A Touch Of Frost (Inspector Frost, #2) by R.D. WingfieldDetective Inspector Jack Frost, offically on duty, is nevertheless determined to sneak off to a colleagues leaving party. But first the corpse of a well-known local junkie is found blocking the drain of a Denton public lavatory - and then, when Frost attempts to join the revels later on, the nubile daughter of a wealthy businessman is reported missing.
Sleepy Denton has never known anything like the crime wave which now threatens to submerge it. A robbery occurs at the towns notorious strip joint, the pampered son of a local MP is suspected of a hit-and-run offence and, to top it all, a multiple rapist is on the loose. Frost is reeling under the strain, his paperwork is still in arrears and now, more than ever, his self-righteous colleagues would love to see him sacked. But the manic Frost manages to assure his superior that all is under control. Now he has only to convince himself...
Inspector Morse S08E01 The Way Through the Woods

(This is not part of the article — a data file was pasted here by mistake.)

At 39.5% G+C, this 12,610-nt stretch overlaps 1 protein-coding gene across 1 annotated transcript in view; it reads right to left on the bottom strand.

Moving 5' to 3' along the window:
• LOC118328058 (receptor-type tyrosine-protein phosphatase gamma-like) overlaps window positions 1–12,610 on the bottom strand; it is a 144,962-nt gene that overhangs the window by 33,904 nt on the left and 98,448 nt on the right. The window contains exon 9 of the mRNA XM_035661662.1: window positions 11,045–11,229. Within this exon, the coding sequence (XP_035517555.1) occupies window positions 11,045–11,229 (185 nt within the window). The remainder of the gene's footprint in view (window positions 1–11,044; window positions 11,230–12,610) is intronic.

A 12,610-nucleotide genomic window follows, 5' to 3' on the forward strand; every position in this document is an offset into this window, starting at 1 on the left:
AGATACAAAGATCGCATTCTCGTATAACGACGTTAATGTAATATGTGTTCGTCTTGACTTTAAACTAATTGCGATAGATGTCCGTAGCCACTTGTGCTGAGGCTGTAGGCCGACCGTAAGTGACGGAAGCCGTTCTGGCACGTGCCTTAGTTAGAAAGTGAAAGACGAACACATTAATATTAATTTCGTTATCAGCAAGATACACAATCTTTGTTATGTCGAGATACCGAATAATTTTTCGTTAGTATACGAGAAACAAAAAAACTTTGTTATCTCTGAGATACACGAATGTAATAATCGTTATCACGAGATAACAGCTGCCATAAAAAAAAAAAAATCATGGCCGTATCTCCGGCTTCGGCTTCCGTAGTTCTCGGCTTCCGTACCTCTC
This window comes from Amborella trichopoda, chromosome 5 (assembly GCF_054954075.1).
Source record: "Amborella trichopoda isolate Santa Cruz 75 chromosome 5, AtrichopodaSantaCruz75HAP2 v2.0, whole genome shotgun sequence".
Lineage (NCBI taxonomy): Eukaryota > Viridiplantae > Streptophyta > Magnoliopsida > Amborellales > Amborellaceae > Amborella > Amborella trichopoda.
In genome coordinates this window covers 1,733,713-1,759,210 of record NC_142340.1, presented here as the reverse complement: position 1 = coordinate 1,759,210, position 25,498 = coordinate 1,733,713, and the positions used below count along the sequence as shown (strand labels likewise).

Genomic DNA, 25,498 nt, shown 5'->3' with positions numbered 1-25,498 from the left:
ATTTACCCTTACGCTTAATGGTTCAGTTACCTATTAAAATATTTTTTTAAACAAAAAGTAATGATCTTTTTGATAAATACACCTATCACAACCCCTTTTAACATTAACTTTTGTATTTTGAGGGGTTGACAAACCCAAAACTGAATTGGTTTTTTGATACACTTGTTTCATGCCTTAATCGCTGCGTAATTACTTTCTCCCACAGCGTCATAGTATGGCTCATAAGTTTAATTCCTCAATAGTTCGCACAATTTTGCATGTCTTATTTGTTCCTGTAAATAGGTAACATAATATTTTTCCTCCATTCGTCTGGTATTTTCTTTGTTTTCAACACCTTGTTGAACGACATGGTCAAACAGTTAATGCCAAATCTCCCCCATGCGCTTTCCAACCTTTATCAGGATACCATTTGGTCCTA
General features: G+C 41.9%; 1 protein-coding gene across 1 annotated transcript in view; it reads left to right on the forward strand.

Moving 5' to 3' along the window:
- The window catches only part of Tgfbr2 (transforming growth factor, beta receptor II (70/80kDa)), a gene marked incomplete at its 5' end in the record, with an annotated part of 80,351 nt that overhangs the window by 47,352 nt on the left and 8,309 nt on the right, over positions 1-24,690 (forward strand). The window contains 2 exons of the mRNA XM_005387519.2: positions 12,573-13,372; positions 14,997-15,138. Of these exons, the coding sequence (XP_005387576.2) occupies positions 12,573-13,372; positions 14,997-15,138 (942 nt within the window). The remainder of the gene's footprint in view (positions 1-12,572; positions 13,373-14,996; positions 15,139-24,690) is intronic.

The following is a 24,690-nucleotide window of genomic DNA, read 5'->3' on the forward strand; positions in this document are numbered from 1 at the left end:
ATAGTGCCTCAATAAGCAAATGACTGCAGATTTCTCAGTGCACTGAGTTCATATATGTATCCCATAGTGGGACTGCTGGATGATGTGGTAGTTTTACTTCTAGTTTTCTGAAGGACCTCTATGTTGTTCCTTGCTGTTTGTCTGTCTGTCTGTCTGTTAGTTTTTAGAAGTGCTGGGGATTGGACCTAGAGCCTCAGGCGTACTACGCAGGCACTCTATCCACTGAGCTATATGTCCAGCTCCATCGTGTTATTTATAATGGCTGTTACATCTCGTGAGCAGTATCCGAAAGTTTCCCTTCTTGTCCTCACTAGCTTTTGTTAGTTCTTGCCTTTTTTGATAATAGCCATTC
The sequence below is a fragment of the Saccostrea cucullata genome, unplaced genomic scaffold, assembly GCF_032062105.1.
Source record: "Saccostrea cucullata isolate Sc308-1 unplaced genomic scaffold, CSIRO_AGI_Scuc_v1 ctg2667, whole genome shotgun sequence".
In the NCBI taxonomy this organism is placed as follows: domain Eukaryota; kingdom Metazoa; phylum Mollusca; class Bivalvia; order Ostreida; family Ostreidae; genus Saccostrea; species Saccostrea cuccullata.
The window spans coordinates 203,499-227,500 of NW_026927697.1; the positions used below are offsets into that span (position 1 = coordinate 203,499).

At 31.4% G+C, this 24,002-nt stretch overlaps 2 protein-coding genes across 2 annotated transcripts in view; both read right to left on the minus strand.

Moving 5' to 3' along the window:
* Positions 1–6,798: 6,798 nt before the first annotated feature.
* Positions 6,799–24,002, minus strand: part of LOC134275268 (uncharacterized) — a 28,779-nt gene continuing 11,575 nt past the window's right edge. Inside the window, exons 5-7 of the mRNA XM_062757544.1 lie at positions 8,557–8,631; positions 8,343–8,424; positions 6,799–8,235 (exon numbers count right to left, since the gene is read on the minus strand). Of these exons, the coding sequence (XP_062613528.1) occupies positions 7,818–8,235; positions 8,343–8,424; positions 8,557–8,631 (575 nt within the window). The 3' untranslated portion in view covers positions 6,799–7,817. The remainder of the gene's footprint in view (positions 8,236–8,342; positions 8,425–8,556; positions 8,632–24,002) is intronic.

CONTINUE TO BILLING/PAYMENT
In Room 28 on the 3rd floor of Broome's super-respectable hotel in London, lay an American tourist, one Hugh Morris Drake, kindly automobile manufacturer from Detroit. He had been murdered in the nig…. Detective Inspector Jack Frost, offically on duty, is nevertheless determined to sneak off to a colleague's leaving party. But first the corpse of a well-known local junkie is found blocking the drai… More. Want to Read.
Wingfield —characterised as sloppy, untidy, hopeless with paperwork—but unmatched at solving mysteries. The character has appeared in two radio plays, ten published novels, and a TV series spanning 42 episodes between and
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R D Wingfield, the crime writer who has died aged 79, created Inspector Jack Frost, the ramshackle detective played by David Jason in the ITV series A Touch Of Frost; before finding success on television, Wingfield had been a stalwart of BBC radio drama, his hallmark being scripts with clever twists and unexpected plot developments. Although he admired Jason's portrayal of his fictional hero, Wingfield was lukewarm about the television adaptations of his Frost novels and said he never watched them.